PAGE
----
I wandered the halls of the huge hospital, looking for a chapel. For the past ten hours Pedro had been convulsing and incoherent. After the first episode (less than 24 hours after his arrival at UCSF via air ambulance), the doctors had moved him to a critical care unit.
I had functioned on so little sleep for so long that my every action seemed disembodied. I couldn’t seem to grasp the simplest directions (such as how to push an elevator button and get off on the correct floor), yet I refused to ask for help—to ask for a chapel would smack of a helpless, defeated attitude.
But I needed a chapel. I finally saw a small sign that led to a miniscule chapel that turned out to be devoid of people. Perfect.
“Why did you open up a bed at a hospital where the doctors would know how to treat Pedro,” I shouted in a whisper to God. “And yet he hasn’t responded to my voice since last night? That makes him worse, not better, doesn’t it, God?”
I clutched a notebook in my lap and stared blankly at my record of what had transpired in the past 12 hours. I had sat in the critical care unit and faithfully recorded Pedro’s every move and snippets of the words he spoke. He babbled about students he’d taught three years ago. He moaned incoherent words while he sat up and swung his legs over the hospital bed.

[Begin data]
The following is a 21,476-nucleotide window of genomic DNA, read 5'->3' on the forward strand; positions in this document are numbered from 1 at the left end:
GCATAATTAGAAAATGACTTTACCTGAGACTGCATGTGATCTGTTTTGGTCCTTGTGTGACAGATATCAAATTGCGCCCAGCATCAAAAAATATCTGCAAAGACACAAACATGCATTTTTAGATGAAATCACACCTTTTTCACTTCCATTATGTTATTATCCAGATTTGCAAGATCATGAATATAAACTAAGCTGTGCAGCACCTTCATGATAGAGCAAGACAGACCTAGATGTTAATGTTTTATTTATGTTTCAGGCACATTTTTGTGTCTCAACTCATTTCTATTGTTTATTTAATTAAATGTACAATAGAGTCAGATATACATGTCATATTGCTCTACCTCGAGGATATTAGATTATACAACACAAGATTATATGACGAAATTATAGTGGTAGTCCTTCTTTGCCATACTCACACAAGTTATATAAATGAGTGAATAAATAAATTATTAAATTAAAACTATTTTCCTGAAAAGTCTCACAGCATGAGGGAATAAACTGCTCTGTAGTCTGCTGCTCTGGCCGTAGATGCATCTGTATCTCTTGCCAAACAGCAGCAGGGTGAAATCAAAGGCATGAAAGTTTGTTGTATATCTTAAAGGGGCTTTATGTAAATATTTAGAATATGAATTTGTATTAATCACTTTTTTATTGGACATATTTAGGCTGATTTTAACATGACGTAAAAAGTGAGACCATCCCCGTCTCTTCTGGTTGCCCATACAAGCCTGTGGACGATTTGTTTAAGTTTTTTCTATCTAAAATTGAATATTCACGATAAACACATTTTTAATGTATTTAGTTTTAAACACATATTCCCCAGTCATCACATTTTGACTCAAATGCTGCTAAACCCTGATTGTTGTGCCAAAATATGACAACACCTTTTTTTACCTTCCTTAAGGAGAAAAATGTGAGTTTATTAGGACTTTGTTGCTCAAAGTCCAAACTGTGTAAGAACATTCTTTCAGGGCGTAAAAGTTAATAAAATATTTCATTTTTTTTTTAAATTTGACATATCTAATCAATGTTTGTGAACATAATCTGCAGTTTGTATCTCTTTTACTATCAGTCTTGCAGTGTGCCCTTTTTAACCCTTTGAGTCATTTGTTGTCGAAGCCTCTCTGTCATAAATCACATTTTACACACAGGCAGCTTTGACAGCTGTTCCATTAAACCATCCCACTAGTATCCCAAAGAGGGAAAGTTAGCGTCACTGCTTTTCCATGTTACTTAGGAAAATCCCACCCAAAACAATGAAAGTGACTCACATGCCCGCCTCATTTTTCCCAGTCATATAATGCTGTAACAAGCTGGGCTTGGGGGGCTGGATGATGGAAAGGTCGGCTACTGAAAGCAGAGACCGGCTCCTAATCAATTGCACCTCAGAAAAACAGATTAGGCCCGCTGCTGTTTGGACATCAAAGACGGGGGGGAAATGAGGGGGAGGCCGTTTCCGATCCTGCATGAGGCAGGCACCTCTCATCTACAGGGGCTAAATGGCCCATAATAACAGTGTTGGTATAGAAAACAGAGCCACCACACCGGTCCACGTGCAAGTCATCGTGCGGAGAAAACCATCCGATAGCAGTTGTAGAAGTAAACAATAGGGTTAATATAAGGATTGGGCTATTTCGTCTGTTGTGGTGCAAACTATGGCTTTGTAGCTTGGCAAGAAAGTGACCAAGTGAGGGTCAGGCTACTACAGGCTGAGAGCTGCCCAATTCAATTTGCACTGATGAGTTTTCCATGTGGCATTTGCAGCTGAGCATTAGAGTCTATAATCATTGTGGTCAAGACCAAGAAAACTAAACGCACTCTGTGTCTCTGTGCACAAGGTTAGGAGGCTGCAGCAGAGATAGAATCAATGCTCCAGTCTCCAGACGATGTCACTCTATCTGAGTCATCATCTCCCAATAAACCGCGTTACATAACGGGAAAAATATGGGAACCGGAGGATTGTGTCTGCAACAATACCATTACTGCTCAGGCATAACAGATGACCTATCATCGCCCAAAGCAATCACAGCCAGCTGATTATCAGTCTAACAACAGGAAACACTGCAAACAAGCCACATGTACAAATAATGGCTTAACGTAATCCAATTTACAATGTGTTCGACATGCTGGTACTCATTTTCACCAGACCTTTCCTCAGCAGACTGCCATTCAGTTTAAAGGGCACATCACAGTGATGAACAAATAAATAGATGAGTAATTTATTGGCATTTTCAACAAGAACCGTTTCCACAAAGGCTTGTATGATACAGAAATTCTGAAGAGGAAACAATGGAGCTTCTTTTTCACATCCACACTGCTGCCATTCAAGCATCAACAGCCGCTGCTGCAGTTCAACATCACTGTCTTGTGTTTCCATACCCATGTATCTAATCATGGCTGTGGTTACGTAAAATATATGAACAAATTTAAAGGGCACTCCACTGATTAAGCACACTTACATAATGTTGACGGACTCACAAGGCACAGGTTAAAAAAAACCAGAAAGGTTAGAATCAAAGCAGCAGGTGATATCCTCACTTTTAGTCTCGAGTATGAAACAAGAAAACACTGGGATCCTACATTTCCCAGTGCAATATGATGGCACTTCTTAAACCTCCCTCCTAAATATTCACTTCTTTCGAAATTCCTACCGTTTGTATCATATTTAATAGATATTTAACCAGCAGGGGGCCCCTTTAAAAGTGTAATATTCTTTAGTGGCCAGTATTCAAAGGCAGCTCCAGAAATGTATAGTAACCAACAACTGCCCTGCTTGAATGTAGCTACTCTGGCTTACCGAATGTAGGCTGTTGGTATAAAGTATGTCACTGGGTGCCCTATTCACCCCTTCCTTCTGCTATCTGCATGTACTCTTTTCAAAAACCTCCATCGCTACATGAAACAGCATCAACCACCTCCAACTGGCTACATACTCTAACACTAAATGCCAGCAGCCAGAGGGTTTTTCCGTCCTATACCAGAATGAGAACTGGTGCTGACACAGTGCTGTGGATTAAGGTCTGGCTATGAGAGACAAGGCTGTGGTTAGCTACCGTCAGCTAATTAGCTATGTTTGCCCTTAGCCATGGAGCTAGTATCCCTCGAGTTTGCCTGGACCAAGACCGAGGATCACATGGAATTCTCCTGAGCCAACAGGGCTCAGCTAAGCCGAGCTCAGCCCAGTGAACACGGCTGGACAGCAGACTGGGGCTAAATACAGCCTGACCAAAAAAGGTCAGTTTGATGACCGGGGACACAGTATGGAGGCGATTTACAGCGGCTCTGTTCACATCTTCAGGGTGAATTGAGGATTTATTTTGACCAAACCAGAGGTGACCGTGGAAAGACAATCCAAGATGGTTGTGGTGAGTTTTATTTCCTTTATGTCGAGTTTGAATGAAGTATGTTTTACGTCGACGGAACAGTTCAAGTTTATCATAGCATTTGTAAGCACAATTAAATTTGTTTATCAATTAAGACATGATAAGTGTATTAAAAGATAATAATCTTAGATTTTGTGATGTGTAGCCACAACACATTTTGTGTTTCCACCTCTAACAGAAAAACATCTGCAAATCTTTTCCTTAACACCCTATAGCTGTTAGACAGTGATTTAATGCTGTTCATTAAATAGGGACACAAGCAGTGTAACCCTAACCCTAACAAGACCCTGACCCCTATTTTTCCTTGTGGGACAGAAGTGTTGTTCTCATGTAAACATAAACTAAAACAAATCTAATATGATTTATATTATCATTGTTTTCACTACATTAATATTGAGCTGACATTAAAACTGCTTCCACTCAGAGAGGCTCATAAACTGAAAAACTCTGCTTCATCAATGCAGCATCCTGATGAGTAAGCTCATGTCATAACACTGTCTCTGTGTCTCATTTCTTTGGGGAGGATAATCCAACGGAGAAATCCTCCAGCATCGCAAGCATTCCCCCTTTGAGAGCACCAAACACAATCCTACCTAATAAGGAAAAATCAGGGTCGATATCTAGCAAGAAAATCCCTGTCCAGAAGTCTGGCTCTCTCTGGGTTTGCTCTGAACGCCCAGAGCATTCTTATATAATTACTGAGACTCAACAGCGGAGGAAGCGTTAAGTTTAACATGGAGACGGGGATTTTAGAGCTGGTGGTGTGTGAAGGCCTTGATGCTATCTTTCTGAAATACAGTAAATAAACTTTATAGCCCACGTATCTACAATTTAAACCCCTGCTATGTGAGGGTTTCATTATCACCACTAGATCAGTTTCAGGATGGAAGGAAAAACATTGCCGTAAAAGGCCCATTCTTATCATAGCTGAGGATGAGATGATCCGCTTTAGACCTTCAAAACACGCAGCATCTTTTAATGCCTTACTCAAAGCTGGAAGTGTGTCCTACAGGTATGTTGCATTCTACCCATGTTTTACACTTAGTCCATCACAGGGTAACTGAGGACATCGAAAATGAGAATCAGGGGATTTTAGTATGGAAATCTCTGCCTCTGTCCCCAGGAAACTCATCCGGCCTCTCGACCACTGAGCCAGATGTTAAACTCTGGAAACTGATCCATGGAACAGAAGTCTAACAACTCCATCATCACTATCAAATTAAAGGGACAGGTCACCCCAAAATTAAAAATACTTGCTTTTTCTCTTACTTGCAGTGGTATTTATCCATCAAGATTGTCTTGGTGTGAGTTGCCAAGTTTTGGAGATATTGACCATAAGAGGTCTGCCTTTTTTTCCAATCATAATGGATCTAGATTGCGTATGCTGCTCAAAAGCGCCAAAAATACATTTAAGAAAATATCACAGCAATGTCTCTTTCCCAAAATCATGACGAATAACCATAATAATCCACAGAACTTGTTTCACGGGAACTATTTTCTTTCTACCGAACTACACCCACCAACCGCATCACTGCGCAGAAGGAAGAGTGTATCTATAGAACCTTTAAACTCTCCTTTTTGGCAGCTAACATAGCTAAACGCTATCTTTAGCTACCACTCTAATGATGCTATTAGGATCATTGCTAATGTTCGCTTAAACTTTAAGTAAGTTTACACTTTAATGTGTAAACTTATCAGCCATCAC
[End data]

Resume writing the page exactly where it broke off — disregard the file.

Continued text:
“Is THIS better?” I asked God. “We traveled so far. YOU arranged for the miracle that brought us here.” I allowed a few self-pitying tears to slip out of my eyes.
“I know the plans I have for you, my child,” a voice whispered in the silence of the miniscule chapel. “And the plans I have for him.”
I sank into the seat and let the tears flow freely. I felt battered, broken and unable to fight any longer. I looked down at the notebook again, and realized that my efforts would do nothing. Me keeping track of Pedro’s every movement through the long hours of the night would not change the outcome of his condition—it would not heal his cancer or give the doctors insight into how to treat it.
Any healing that took place would happen because God ordained it. I would have to shed my obsession that MY efforts kept him alive in between God’s miracles. The journey might take a long time. I might come out the other end feeling even more battered and broken.
But I knew now that broken IS beautiful—as long as the broken pieces and tattered thoughts rested in the light of his love.
I returned to the hospital room to wait for the next part of my journey towards beautiful.
Where has your journey towards beautiful led you?